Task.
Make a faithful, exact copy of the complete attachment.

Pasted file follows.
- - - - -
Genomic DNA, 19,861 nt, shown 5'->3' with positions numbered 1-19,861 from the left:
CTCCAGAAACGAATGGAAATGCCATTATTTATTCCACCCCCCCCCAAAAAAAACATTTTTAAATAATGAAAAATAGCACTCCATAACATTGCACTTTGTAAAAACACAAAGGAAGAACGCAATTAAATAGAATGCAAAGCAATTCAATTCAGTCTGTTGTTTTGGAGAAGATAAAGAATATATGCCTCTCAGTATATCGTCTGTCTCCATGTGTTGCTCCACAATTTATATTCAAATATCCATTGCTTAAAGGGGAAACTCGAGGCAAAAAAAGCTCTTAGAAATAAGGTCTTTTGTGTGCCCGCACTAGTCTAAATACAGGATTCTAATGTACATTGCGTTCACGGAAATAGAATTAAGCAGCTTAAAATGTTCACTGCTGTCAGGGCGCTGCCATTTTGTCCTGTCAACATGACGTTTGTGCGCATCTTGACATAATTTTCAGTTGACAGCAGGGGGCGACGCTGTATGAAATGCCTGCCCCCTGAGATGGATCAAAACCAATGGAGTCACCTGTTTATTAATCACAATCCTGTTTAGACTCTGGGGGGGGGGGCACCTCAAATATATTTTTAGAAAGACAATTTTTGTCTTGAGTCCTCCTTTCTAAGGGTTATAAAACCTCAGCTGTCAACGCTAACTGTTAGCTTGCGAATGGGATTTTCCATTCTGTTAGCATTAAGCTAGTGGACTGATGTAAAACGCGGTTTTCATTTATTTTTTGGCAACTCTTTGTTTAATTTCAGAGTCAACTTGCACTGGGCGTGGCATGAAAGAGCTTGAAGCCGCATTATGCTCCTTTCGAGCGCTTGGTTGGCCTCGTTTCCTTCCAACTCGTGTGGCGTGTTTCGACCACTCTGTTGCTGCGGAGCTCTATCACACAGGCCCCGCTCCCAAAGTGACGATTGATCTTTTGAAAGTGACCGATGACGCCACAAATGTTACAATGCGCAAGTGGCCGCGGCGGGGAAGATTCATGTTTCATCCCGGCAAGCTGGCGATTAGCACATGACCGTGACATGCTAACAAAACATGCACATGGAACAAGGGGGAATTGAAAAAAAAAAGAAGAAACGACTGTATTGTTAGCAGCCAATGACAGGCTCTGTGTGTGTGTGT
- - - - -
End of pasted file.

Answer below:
Genomic DNA, 19,861 nt, shown 5'->3' with positions numbered 1-19,861 from the left:
CTCCAGAAACGAATGGAAATGCCATTATTTATTCCACCCCCCCCCAAAAAAAACATTTTTAAATAATGAAAAATAGCACTCCATAACATTGCACTTTGTAAAAACACAAAGGAAGAACGCAATTAAATAGAATGCAAAGCAATTCAATTCAGTCTGTTGTTTTGGAGAAGATAAAGAATATATGCCTCTCAGTATATCGTCTGTCTCCATGTGTTGCTCCACAATTTATATTCAAATATCCATTGCTTAAAGGGGAAACTCGAGGCAAAAAAAGCTCTTAGAAATAAGGTCTTTTGTGTGCCCGCACTAGTCTAAATACAGGATTCTAATGTACATTGCGTTCACGGAAATAGAATTAAGCAGCTTAAAATGTTCACTGCTGTCAGGGCGCTGCCATTTTGTCCTGTCAACATGACGTTTGTGCGCATCTTGACATAATTTTCAGTTGACAGCAGGGGGCGACGCTGTATGAAATGCCTGCCCCCTGAGATGGATCAAAACCAATGGAGTCACCTGTTTATTAATCACAATCCTGTTTAGACTCTGGGGGGGGGGGCACCTCAAATATATTTTTAGAAAGACAATTTTTGTCTTGAGTCCTCCTTTCTAAGGGTTATAAAACCTCAGCTGTCAACGCTAACTGTTAGCTTGCGAATGGGATTTTCCATTCTGTTAGCATTAAGCTAGTGGACTGATGTAAAACGCGGTTTTCATTTATTTTTTGGCAACTCTTTGTTTAATTTCAGAGTCAACTTGCACTGGGCGTGGCATGAAAGAGCTTGAAGCCGCATTATGCTCCTTTCGAGCGCTTGGTTGGCCTCGTTTCCTTCCAACTCGTGTGGCGTGTTTCGACCACTCTGTTGCTGCGGAGCTCTATCACACAGGCCCCGCTCCCAAAGTGACGATTGATCTTTTGAAAGTGACCGATGACGCCACAAATGTTACAATGCGCAAGTGGCCGCGGCGGGGAAGATTCATGTTTCATCCCGGCAAGCTGGCGATTAGCACATGACCGTGACATGCTAACAAAACATGCACATGGAACAAGGGGGAATTGAAAAAAAAAAGAAGAAACGACTGTATTGTTAGCAGCCAATGACAGGCTCTGTGTGTGTGTGT